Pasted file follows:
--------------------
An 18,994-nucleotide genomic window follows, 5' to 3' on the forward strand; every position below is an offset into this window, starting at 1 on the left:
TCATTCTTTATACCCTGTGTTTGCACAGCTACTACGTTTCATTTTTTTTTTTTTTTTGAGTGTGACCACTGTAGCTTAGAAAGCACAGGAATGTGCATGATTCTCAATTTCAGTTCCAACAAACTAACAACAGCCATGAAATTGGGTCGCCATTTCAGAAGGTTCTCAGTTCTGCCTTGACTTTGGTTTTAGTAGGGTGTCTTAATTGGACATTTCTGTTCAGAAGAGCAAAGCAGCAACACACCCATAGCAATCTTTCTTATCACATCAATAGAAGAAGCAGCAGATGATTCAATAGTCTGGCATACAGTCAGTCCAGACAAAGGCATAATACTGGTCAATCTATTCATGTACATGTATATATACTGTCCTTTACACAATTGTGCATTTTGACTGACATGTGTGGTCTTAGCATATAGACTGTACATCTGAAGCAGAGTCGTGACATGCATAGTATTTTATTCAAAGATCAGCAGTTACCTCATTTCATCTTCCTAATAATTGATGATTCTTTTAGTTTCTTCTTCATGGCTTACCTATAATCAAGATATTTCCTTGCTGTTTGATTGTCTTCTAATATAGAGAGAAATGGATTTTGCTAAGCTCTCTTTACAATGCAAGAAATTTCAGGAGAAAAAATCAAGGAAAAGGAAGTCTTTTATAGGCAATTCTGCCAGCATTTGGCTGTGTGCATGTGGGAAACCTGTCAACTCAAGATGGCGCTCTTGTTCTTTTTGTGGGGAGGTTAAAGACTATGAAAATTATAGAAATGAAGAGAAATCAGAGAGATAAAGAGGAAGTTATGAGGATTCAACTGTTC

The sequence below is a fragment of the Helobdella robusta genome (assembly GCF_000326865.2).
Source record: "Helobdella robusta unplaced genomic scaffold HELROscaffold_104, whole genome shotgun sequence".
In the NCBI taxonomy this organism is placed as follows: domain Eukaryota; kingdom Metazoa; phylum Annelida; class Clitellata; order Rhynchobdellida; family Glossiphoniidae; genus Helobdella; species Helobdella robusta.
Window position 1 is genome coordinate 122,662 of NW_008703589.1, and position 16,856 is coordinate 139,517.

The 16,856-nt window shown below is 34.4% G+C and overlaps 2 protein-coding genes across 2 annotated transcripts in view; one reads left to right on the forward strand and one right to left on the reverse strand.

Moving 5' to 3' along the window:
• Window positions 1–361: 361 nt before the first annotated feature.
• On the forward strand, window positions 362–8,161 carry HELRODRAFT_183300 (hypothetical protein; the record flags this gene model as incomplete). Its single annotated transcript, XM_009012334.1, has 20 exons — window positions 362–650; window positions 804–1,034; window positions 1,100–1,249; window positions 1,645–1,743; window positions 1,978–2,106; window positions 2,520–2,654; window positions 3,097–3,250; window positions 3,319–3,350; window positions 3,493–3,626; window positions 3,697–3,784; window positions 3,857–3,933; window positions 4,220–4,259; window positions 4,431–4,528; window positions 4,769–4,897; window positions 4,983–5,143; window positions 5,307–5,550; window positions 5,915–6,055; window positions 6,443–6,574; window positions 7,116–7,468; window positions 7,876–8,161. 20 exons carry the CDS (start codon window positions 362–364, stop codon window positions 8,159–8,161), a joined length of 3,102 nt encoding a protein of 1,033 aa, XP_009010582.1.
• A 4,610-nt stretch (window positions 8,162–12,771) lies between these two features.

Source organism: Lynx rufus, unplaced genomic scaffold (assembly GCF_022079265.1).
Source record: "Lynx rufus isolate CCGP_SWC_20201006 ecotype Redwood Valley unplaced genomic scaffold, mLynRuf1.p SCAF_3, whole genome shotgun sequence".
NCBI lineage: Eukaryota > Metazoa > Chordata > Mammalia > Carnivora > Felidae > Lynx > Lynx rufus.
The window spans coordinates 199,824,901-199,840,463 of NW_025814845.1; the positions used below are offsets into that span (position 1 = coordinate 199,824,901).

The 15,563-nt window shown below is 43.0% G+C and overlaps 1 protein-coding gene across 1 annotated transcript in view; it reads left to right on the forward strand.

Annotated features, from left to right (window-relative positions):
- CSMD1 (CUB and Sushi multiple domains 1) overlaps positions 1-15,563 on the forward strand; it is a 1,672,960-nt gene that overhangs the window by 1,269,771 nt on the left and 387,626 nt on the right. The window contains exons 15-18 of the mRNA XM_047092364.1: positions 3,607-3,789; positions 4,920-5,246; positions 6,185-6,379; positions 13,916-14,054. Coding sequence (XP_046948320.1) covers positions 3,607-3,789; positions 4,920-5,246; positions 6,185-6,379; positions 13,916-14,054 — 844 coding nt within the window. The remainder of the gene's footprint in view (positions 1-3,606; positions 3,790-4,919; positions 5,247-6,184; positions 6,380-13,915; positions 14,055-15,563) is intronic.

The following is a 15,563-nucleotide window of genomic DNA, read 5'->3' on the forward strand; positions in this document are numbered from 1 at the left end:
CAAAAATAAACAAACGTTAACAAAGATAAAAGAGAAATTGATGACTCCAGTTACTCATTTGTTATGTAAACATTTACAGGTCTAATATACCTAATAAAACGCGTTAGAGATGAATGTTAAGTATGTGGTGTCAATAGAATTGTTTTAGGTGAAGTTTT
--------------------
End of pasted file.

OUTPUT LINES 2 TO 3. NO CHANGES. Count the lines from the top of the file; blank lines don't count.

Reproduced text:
TCATTCTTTATACCCTGTGTTTGCACAGCTACTACGTTTCATTTTTTTTTTTTTTTTGAGTGTGACCACTGTAGCTTAGAAAGCACAGGAATGTGCATGATTCTCAATTTCAGTTCCAACAAACTAACAACAGCCATGAAATTGGGTCGCCATTTCAGAAGGTTCTCAGTTCTGCCTTGACTTTGGTTTTAGTAGGGTGTCTTAATTGGACATTTCTGTTCAGAAGAGCAAAGCAGCAACACACCCATAGCAATCTTTCTTATCACATCAATAGAAGAAGCAGCAGATGATTCAATAGTCTGGCATACAGTCAGTCCAGACAAAGGCATAATACTGGTCAATCTATTCATGTACATGTATATATACTGTCCTTTACACAATTGTGCATTTTGACTGACATGTGTGGTCTTAGCATATAGACTGTACATCTGAAGCAGAGTCGTGACATGCATAGTATTTTATTCAAAGATCAGCAGTTACCTCATTTCATCTTCCTAATAATTGATGATTCTTTTAGTTTCTTCTTCATGGCTTACCTATAATCAAGATATTTCCTTGCTGTTTGATTGTCTTCTAATATAGAGAGAAATGGATTTTGCTAAGCTCTCTTTACAATGCAAGAAATTTCAGGAGAAAAAATCAAGGAAAAGGAAGTCTTTTATAGGCAATTCTGCCAGCATTTGGCTGTGTGCATGTGGGAAACCTGTCAACTCAAGATGGCGCTCTTGTTCTTTTTGTGGGGAGGTTAAAGACTATGAAAATTATAGAAATGAAGAGAAATCAGAGAGATAAAGAGGAAGTTATGAGGATTCAACTGTTC

The sequence below is a fragment of the Helobdella robusta genome (assembly GCF_000326865.2).